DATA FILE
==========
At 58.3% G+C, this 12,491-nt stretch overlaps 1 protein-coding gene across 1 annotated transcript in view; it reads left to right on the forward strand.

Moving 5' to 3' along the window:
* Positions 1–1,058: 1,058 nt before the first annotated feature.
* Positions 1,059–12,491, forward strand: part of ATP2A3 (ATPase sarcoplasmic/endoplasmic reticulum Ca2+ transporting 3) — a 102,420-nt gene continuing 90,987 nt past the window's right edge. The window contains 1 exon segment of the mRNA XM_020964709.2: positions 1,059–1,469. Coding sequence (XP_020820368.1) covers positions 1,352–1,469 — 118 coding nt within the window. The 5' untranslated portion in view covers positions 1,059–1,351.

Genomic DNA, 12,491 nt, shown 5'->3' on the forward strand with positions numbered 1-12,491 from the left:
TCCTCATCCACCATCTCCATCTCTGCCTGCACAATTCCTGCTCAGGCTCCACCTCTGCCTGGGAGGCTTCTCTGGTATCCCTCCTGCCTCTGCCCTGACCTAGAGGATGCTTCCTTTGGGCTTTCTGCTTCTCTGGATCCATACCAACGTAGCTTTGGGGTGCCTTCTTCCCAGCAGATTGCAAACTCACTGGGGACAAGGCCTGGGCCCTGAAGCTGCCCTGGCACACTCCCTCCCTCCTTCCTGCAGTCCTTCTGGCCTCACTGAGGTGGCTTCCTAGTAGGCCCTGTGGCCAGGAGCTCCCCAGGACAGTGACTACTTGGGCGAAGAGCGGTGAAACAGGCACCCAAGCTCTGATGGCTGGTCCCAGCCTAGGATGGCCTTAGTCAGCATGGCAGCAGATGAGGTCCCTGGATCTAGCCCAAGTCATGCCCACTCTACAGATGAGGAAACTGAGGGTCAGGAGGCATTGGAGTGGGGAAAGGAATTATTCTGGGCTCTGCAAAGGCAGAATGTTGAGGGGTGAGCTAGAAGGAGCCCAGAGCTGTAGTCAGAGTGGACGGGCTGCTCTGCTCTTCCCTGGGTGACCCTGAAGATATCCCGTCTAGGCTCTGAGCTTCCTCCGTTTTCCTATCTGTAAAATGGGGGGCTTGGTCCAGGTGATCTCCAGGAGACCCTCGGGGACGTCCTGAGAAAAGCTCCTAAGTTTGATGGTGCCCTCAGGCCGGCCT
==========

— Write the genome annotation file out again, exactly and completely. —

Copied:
At 58.3% G+C, this 12,491-nt stretch overlaps 1 protein-coding gene across 1 annotated transcript in view; it reads left to right on the forward strand.

Moving 5' to 3' along the window:
* Positions 1–1,058: 1,058 nt before the first annotated feature.
* Positions 1,059–12,491, forward strand: part of ATP2A3 (ATPase sarcoplasmic/endoplasmic reticulum Ca2+ transporting 3) — a 102,420-nt gene continuing 90,987 nt past the window's right edge. The window contains 1 exon segment of the mRNA XM_020964709.2: positions 1,059–1,469. Coding sequence (XP_020820368.1) covers positions 1,352–1,469 — 118 coding nt within the window. The 5' untranslated portion in view covers positions 1,059–1,351.

Genomic DNA, 12,491 nt, shown 5'->3' on the forward strand with positions numbered 1-12,491 from the left:
TCCTCATCCACCATCTCCATCTCTGCCTGCACAATTCCTGCTCAGGCTCCACCTCTGCCTGGGAGGCTTCTCTGGTATCCCTCCTGCCTCTGCCCTGACCTAGAGGATGCTTCCTTTGGGCTTTCTGCTTCTCTGGATCCATACCAACGTAGCTTTGGGGTGCCTTCTTCCCAGCAGATTGCAAACTCACTGGGGACAAGGCCTGGGCCCTGAAGCTGCCCTGGCACACTCCCTCCCTCCTTCCTGCAGTCCTTCTGGCCTCACTGAGGTGGCTTCCTAGTAGGCCCTGTGGCCAGGAGCTCCCCAGGACAGTGACTACTTGGGCGAAGAGCGGTGAAACAGGCACCCAAGCTCTGATGGCTGGTCCCAGCCTAGGATGGCCTTAGTCAGCATGGCAGCAGATGAGGTCCCTGGATCTAGCCCAAGTCATGCCCACTCTACAGATGAGGAAACTGAGGGTCAGGAGGCATTGGAGTGGGGAAAGGAATTATTCTGGGCTCTGCAAAGGCAGAATGTTGAGGGGTGAGCTAGAAGGAGCCCAGAGCTGTAGTCAGAGTGGACGGGCTGCTCTGCTCTTCCCTGGGTGACCCTGAAGATATCCCGTCTAGGCTCTGAGCTTCCTCCGTTTTCCTATCTGTAAAATGGGGGGCTTGGTCCAGGTGATCTCCAGGAGACCCTCGGGGACGTCCTGAGAAAAGCTCCTAAGTTTGATGGTGCCCTCAGGCCGGCCT